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Biden’s Plan to Address Offshoring Comes with Contradictions

4 min readBy: Daniel Bunn

Today, the Biden campaign is set to release its plans for changing U.S. cross-border taxA tax is a mandatory payment or charge collected by local, state, and national governments from individuals or businesses to cover the costs of general government services, goods, and activities. rules. It includes several proposals with the shared goal of increasing taxes on U.S. multinational companies and attracting new investment to the U.S, although there is a tension between those goals. The campaign’s proposals for higher taxes on U.S. businesses and a targeted tax incentive for investing in the U.S. are likely to undermine rather than support their goal of promoting additional domestic investment.

First, the campaign will propose a 10 percent “Made in Americatax creditA tax credit is a provision that reduces a taxpayer’s final tax bill, dollar-for-dollar. A tax credit differs from deductions and exemptions, which reduce taxable income, rather than the taxpayer’s tax bill directly. for businesses that invest in “revitalizing closed or nearly closed facilities, retooling or expanding facilities, and bringing production or service jobs back to the U.S. and creating U.S. jobs,” according to Bloomberg.

Second, a 10 percent surtaxA surtax is an additional tax levied on top of an already existing business or individual tax and can have a flat or progressive rate structure. Surtaxes are typically enacted to fund a specific program or initiative, whereas revenue from broader-based taxes, like the individual income tax, typically cover a multitude of programs and services. will apply to services and sales to U.S. customers from a U.S. company’s foreign affiliate. If a company based in the U.S. has a subsidiary in another country, and that foreign subsidiary sells its products or services to U.S. customers, the 10 percent surtax would apply. For a business facing Biden’s proposed 28 percent corporate tax rate, the additional surtax would result in a 30.8 percent tax rate.

Third, the plan will include strong rules against U.S. companies moving their headquarters to other jurisdictions for tax purposes. These so-called “inversions” occur when a foreign affiliate of a U.S. company becomes the parent company; such transactions are often motivated by different tax treatment in two countries. Inversions were becoming more common in years leading up to the 2017 tax reform bill because the U.S. was an outlier due to its high corporate rate and policy of taxing the worldwide profits of U.S. companies.

Fourth, the plan will change the minimum tax policy that the U.S. applies to foreign profits of U.S. companies. The Global Intangible Low-Tax Income (GILTI) tax rate under the Biden proposal would increase to 21 percent. Current rules apply a minimum rate of 10.5 percent, though the effective tax rate on foreign profits can be much higher, and recent regulations provide for profits taxed above 18.9 percent to be exempt from the minimum tax. The Biden plan for the minimum tax on foreign income will also change the calculation to a country-by-country minimum tax rather than the current approach which allows businesses to blend foreign income that is taxed at a high rate with income that is taxed at lower rates in some circumstances.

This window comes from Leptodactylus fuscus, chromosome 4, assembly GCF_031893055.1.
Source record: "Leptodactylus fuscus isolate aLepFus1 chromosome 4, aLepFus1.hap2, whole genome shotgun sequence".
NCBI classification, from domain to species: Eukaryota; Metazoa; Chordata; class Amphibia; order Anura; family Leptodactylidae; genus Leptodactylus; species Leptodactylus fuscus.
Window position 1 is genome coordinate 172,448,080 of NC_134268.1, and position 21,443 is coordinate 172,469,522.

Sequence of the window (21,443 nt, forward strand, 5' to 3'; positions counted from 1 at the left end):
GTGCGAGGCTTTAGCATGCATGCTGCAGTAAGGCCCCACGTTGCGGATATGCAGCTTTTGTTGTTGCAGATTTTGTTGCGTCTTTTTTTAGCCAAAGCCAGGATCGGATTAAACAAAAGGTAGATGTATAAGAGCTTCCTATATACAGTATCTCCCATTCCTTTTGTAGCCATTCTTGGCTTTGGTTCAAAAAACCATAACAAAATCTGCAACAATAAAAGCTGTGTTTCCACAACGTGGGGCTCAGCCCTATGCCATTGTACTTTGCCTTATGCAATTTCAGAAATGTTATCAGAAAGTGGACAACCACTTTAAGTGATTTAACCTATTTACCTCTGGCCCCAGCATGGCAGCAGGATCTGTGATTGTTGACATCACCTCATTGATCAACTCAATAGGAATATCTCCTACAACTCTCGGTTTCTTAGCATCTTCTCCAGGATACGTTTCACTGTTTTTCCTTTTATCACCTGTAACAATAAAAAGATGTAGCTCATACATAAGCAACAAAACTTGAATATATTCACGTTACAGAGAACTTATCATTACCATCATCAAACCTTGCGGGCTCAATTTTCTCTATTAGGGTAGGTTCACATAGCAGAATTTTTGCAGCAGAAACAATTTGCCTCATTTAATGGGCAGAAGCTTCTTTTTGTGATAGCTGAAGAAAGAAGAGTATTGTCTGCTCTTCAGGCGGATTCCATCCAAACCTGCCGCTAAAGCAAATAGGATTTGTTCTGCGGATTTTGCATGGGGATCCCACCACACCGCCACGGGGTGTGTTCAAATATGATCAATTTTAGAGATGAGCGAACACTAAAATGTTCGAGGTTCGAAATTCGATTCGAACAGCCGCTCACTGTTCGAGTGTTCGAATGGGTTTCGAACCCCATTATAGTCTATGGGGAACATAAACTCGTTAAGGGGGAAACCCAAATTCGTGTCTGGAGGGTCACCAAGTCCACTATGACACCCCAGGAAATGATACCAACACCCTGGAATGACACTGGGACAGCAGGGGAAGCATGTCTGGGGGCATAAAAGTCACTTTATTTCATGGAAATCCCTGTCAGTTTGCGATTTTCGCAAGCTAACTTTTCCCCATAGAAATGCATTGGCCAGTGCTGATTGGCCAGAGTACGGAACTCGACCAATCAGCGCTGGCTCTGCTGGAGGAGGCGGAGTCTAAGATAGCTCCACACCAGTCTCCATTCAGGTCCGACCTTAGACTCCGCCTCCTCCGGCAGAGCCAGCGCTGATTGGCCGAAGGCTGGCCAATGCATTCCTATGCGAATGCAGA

The Biden campaign is clearly working off a strategy that will require U.S. companies with foreign affiliates and foreign profits to pay more in taxes. That fits with the campaign’s approach to taxes on U.S. businesses broadly; Biden has also proposed raising the corporate tax rate from 21 percent to 28 percent and applying a 15 percent minimum tax based on profits reported on financial statements.

But the campaign should ask how requiring U.S. companies to pay more in taxes will create more jobs in the U.S. Raising the corporate tax rate, increasing taxes on foreign earnings, and applying a 10 percent surtax when U.S. companies sell back into the U.S. market—effectively a broad tariffTariffs are taxes imposed by one country on goods or services imported from another country. Tariffs are trade barriers that raise prices and reduce available quantities of goods and services for U.S. businesses and consumers. —all create incentives against new investment, whether in the U.S. or abroad.

With all those new costs to doing business as a U.S. company, a 10 percent tax credit for investing in the U.S. may not result in a net increase in domestic investment.

The 2017 tax reform (Tax Cuts and Jobs Act) changed the game for U.S. international competitiveness with a lower corporate tax rate and a system that taxed U.S. businesses on their profits made within the U.S. rather than all worldwide profits. Those changes were paired with policies that tax foreign profits at a minimum rate and generally increase the costs of cross-border tax planning.

The Biden proposal would reverse many of those positive changes and create new challenges for U.S. businesses when competing with foreign companies both in the U.S. and in foreign markets. If the goal of the Biden campaign is to bring new investment and jobs to the U.S., it is doubtful that these new tax rules will contribute to that goal.

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